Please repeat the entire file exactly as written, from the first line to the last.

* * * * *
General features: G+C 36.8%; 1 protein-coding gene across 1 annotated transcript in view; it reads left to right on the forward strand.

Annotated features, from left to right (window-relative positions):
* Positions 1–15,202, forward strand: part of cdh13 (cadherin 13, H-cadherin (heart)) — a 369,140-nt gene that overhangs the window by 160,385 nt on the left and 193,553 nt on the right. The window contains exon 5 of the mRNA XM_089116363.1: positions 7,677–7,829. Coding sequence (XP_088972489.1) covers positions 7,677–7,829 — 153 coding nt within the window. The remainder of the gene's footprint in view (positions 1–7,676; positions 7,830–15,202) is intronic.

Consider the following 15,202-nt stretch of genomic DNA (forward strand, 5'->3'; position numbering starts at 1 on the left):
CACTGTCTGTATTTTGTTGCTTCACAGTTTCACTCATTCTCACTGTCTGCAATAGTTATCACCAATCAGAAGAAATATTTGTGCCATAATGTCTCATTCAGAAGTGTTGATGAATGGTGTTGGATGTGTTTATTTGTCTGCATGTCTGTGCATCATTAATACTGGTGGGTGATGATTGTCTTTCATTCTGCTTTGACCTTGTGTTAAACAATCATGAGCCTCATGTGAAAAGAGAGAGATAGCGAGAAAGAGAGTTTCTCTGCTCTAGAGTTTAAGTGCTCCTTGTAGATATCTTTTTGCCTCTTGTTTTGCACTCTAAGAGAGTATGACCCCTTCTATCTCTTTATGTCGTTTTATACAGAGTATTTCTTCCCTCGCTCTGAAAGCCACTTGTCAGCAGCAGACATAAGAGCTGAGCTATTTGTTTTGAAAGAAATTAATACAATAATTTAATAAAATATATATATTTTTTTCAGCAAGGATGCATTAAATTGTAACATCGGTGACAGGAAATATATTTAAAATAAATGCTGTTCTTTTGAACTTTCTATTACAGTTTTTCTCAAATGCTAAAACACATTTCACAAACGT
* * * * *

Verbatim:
General features: G+C 36.8%; 1 protein-coding gene across 1 annotated transcript in view; it reads left to right on the forward strand.

Annotated features, from left to right (window-relative positions):
* Positions 1–15,202, forward strand: part of cdh13 (cadherin 13, H-cadherin (heart)) — a 369,140-nt gene that overhangs the window by 160,385 nt on the left and 193,553 nt on the right. The window contains exon 5 of the mRNA XM_089116363.1: positions 7,677–7,829. Coding sequence (XP_088972489.1) covers positions 7,677–7,829 — 153 coding nt within the window. The remainder of the gene's footprint in view (positions 1–7,676; positions 7,830–15,202) is intronic.

Consider the following 15,202-nt stretch of genomic DNA (forward strand, 5'->3'; position numbering starts at 1 on the left):
CACTGTCTGTATTTTGTTGCTTCACAGTTTCACTCATTCTCACTGTCTGCAATAGTTATCACCAATCAGAAGAAATATTTGTGCCATAATGTCTCATTCAGAAGTGTTGATGAATGGTGTTGGATGTGTTTATTTGTCTGCATGTCTGTGCATCATTAATACTGGTGGGTGATGATTGTCTTTCATTCTGCTTTGACCTTGTGTTAAACAATCATGAGCCTCATGTGAAAAGAGAGAGATAGCGAGAAAGAGAGTTTCTCTGCTCTAGAGTTTAAGTGCTCCTTGTAGATATCTTTTTGCCTCTTGTTTTGCACTCTAAGAGAGTATGACCCCTTCTATCTCTTTATGTCGTTTTATACAGAGTATTTCTTCCCTCGCTCTGAAAGCCACTTGTCAGCAGCAGACATAAGAGCTGAGCTATTTGTTTTGAAAGAAATTAATACAATAATTTAATAAAATATATATATTTTTTTCAGCAAGGATGCATTAAATTGTAACATCGGTGACAGGAAATATATTTAAAATAAATGCTGTTCTTTTGAACTTTCTATTACAGTTTTTCTCAAATGCTAAAACACATTTCACAAACGT